Article Text

Disseminating results to clinical trial participants: a qualitative review of patient understanding in a post-trial population
  1. Julie Lorraine Darbyshire,
  2. Hermione Clare Price
  1. Diabetes Trials Unit, University of Oxford, Oxford, UK
  1. Correspondence to Dr Julie Lorraine Darbyshire;  Julie.Darbyshire{at}


Objective To identify the most appropriate format for results dissemination to maximise understanding of trial results.

Design Qualitative.

Setting Of the original 58 4-T trial centres, 34 agreed to take part in this ancillary research.

Participants All participants from these centres were eligible. All 343 participants were sent questionnaires.

Primary and secondary outcome measures The low response rate meant that we were unable to make any firm conclusions about the patients' preferred method of dissemination; however, we were able to comment on the level of understanding demonstrated by the trial participants.

Results All 40 (12%) returned questionnaires were received from 15 centres. We received no questionnaires from over half of the centres. The questionnaires which were returned demonstrated broad satisfaction with the results letter, general enthusiasm for the trial and a variable level of understanding of the results; however, there was a high proportion of responders who were not clear on why the research was undertaken or what the results meant.

Conclusions The low response rate may be related to delays during the trial set-up process suggesting that interest in a study quickly wanes for both patients and centres. From this we deduce that rapid dissemination of results is needed if it is to have any impact at all. The responders are likely to reflect a biased cohort who were both enthusiastic about the research and who had a good experience during their 3 years in the 4-T trial. It is perhaps not surprising therefore that the overview is positive. That this population was still not fully informed about the purpose of the research would seem to confirm a low level of understanding among the general public which we suggest should be addressed during the consent process.

  • Medical Ethics
  • Qualitative Research

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Article Summary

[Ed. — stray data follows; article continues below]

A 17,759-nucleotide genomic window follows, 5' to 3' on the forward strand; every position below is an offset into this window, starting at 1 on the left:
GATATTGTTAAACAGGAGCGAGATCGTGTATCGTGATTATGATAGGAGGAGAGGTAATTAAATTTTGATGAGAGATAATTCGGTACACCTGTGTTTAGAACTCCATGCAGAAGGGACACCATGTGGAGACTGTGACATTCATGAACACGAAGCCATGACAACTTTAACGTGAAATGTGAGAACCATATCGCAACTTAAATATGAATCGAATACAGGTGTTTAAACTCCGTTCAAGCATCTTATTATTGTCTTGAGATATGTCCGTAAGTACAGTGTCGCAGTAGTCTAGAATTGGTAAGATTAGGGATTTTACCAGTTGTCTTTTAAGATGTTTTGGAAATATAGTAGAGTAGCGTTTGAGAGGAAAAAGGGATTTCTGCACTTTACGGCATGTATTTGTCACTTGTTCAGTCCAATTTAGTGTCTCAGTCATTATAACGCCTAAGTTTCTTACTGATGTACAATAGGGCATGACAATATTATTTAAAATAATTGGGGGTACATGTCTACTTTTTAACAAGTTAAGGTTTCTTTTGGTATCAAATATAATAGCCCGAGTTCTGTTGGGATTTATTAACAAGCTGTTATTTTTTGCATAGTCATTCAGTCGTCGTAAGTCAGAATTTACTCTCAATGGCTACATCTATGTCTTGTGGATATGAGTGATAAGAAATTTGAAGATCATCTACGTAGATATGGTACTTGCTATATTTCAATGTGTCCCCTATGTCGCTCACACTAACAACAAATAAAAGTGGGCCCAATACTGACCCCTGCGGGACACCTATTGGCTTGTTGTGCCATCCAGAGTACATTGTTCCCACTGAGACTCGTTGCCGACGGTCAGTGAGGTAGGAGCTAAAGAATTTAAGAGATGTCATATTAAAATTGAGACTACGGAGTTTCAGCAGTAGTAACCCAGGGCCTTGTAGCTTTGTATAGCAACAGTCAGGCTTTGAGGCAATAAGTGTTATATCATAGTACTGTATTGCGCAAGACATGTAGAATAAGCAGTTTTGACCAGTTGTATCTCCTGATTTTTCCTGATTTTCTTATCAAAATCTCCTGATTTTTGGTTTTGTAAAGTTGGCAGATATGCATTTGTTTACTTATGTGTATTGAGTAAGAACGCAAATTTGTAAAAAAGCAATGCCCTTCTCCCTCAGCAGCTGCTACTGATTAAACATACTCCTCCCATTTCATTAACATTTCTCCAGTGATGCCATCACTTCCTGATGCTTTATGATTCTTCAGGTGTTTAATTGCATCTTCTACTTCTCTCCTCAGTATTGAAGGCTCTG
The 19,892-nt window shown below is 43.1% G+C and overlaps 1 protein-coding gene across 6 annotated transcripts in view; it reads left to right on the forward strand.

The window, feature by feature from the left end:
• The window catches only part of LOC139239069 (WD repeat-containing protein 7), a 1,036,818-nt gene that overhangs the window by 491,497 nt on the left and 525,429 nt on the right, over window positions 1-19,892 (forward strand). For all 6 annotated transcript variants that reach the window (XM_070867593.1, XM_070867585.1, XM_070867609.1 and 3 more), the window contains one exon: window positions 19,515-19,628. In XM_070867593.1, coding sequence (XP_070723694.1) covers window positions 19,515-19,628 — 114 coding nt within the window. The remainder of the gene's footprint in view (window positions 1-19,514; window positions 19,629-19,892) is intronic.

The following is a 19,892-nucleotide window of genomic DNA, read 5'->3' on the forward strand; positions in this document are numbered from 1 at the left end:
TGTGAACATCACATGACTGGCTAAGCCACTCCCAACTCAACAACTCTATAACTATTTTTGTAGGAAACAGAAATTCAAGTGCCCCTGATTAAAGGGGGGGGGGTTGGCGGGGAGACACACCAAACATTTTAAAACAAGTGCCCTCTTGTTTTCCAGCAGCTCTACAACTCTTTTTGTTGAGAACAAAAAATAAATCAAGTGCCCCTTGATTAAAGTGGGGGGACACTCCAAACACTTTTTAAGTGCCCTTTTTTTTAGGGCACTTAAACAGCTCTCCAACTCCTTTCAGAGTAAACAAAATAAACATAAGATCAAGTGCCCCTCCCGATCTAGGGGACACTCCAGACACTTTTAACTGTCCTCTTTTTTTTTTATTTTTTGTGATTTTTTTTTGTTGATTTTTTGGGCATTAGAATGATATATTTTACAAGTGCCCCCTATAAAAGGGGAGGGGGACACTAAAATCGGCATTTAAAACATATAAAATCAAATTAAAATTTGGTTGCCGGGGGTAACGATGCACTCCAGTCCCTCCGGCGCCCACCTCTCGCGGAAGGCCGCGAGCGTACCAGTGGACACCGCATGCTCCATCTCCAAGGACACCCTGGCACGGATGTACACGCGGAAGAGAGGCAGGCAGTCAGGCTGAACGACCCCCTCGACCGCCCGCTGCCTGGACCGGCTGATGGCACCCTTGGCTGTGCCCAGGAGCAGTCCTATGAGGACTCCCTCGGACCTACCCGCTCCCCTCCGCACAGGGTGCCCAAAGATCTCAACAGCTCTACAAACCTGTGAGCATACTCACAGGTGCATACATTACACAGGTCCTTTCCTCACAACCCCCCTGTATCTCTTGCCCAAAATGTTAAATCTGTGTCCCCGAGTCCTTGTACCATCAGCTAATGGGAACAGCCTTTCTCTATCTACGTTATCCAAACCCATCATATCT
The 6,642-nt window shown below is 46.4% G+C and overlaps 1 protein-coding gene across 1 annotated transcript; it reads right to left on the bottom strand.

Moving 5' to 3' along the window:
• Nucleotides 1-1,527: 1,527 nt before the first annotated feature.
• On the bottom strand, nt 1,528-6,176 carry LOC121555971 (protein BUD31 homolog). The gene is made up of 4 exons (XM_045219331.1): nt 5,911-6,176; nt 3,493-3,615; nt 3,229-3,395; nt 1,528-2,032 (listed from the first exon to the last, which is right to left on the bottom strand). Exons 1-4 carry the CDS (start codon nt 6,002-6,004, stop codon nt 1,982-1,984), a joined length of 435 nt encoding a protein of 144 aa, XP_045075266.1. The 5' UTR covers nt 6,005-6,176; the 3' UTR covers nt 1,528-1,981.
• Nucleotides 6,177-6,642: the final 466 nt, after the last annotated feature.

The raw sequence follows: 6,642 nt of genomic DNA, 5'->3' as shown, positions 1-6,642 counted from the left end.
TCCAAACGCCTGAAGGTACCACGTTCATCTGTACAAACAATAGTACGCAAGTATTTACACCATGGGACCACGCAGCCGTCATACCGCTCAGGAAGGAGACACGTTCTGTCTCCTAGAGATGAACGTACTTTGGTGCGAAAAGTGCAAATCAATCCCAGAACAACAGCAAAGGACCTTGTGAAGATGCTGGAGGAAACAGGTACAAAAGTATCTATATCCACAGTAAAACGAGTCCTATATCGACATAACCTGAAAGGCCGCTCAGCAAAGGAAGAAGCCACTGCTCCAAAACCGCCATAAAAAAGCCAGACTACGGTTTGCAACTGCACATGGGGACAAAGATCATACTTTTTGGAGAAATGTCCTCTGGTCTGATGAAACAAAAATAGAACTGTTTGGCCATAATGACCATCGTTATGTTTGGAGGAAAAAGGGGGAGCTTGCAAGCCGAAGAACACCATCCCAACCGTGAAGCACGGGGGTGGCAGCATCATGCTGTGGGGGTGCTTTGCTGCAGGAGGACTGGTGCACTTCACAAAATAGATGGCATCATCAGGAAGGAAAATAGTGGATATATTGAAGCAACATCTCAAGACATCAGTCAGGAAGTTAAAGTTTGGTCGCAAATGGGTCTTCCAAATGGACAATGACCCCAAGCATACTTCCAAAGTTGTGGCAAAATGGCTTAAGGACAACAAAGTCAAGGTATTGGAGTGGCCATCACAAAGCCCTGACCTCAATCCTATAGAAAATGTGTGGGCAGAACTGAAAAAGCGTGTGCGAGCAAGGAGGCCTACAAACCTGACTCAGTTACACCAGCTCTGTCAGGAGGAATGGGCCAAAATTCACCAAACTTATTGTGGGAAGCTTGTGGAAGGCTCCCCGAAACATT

Article focus

  • Investigation into participant satisfaction with method of dissemination and understanding of clinical trial results.

  • Exploration into reasons for participation in clinical trials.

  • Suggestions to improve patient response to post-study questionnaires.

Key messages

  • Responders were broadly satisfied with their trial experience but rarely demonstrated good understanding of results beyond their own treatment needs.

  • Study interest seems to wane quickly for both patients and centres.

  • Results dissemination needs to form part of protocol development and circulated soon after the end of the trial.

Strengths and limitations of this study

  • The low response rate was disappointing, especially as it is likely that those who returned their questionnaires had a positive trial experience leading to a potential bias in the results.

  • This motivated population still demonstrated limited understanding of the research indicates that more needs to be done at the time of consent and during the trial.


Clinical trial results are generally published within the healthcare community and rarely disseminated beyond scientific publications.1 However, it is increasingly a requirement of research approvals that, wherever possible, the public is involved at all stages of research. It is desirable that results are shared with those who take part, but there remains no consensus on the best method of disseminating study findings. Additionally, although patients participate willingly in clinical trials, it is not known if they are aware of the purpose of their trial, or if patients are actually interested in the results. We have presented information collected retrospectively from clinical centres who had held a patient event to share interim results from the 3-year Treat to Target in Type 2 Diabetes (4-T) trial (ISRCTN51125379).2 ,3 This experience informed the design of the current work.

This ‘coffee morning’ approach proved popular with patients, and staff did not find this onerous to organise, but while patients demonstrated awareness of the implications for their own future care, it remained unclear if patients fully understood the results of the study as a whole.

The 4-T trial was an open-label, multicentre trial in which 708 type 2 diabetic participants with suboptimal control (glycated haemoglobin 7–10%) using oral agents were randomised to the addition of a basal, biphasic or prandial insulin regimen. Patients were followed for 3 years and a second insulin formulation was added if glycaemic control remained inadequate. The final results concluded that patients initiated onto the long-acting insulin detemir who later added prandial doses of aspart achieved good glycaemic control with a lower risk of hypoglycaemia and less weight gain than patients initiated onto either the biphasic aspart or aspart insulins.4 Trial results were disseminated to all participants at the end of the study, and we decided to assess the level of understanding among those who took part, as well as their level of satisfaction with the trial experience.